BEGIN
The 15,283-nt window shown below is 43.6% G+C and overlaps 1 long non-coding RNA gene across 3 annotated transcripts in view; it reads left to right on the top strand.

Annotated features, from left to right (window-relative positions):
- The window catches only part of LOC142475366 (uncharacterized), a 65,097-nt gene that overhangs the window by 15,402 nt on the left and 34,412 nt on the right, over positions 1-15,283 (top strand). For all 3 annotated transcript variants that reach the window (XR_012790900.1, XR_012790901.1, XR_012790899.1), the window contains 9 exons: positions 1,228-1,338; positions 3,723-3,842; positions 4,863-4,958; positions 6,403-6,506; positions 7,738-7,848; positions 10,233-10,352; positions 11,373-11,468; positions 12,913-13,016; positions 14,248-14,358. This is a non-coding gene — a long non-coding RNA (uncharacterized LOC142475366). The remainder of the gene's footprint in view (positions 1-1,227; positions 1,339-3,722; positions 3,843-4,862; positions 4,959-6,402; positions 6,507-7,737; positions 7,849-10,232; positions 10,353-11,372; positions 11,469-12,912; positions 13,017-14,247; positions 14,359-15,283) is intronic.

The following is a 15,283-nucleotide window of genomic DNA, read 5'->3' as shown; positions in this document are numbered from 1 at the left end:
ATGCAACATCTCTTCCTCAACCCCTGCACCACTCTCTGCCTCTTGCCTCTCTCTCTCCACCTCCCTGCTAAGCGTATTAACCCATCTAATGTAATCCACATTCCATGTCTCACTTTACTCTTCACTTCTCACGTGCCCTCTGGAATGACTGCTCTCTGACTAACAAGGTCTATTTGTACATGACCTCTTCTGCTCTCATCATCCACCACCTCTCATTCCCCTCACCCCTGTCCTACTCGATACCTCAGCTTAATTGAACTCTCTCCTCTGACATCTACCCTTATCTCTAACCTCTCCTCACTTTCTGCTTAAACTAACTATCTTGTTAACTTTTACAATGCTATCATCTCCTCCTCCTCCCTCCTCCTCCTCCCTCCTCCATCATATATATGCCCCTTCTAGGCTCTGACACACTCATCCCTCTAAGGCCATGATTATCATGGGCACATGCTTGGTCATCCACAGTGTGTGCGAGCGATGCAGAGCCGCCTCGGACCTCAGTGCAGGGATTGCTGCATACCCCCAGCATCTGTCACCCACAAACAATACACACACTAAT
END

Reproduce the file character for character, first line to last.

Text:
The 15,283-nt window shown below is 43.6% G+C and overlaps 1 long non-coding RNA gene across 3 annotated transcripts in view; it reads left to right on the top strand.

Annotated features, from left to right (window-relative positions):
- The window catches only part of LOC142475366 (uncharacterized), a 65,097-nt gene that overhangs the window by 15,402 nt on the left and 34,412 nt on the right, over positions 1-15,283 (top strand). For all 3 annotated transcript variants that reach the window (XR_012790900.1, XR_012790901.1, XR_012790899.1), the window contains 9 exons: positions 1,228-1,338; positions 3,723-3,842; positions 4,863-4,958; positions 6,403-6,506; positions 7,738-7,848; positions 10,233-10,352; positions 11,373-11,468; positions 12,913-13,016; positions 14,248-14,358. This is a non-coding gene — a long non-coding RNA (uncharacterized LOC142475366). The remainder of the gene's footprint in view (positions 1-1,227; positions 1,339-3,722; positions 3,843-4,862; positions 4,959-6,402; positions 6,507-7,737; positions 7,849-10,232; positions 10,353-11,372; positions 11,469-12,912; positions 13,017-14,247; positions 14,359-15,283) is intronic.

The following is a 15,283-nucleotide window of genomic DNA, read 5'->3' as shown; positions in this document are numbered from 1 at the left end:
ATGCAACATCTCTTCCTCAACCCCTGCACCACTCTCTGCCTCTTGCCTCTCTCTCTCCACCTCCCTGCTAAGCGTATTAACCCATCTAATGTAATCCACATTCCATGTCTCACTTTACTCTTCACTTCTCACGTGCCCTCTGGAATGACTGCTCTCTGACTAACAAGGTCTATTTGTACATGACCTCTTCTGCTCTCATCATCCACCACCTCTCATTCCCCTCACCCCTGTCCTACTCGATACCTCAGCTTAATTGAACTCTCTCCTCTGACATCTACCCTTATCTCTAACCTCTCCTCACTTTCTGCTTAAACTAACTATCTTGTTAACTTTTACAATGCTATCATCTCCTCCTCCTCCCTCCTCCTCCTCCCTCCTCCATCATATATATGCCCCTTCTAGGCTCTGACACACTCATCCCTCTAAGGCCATGATTATCATGGGCACATGCTTGGTCATCCACAGTGTGTGCGAGCGATGCAGAGCCGCCTCGGACCTCAGTGCAGGGATTGCTGCATACCCCCAGCATCTGTCACCCACAAACAATACACACACTAAT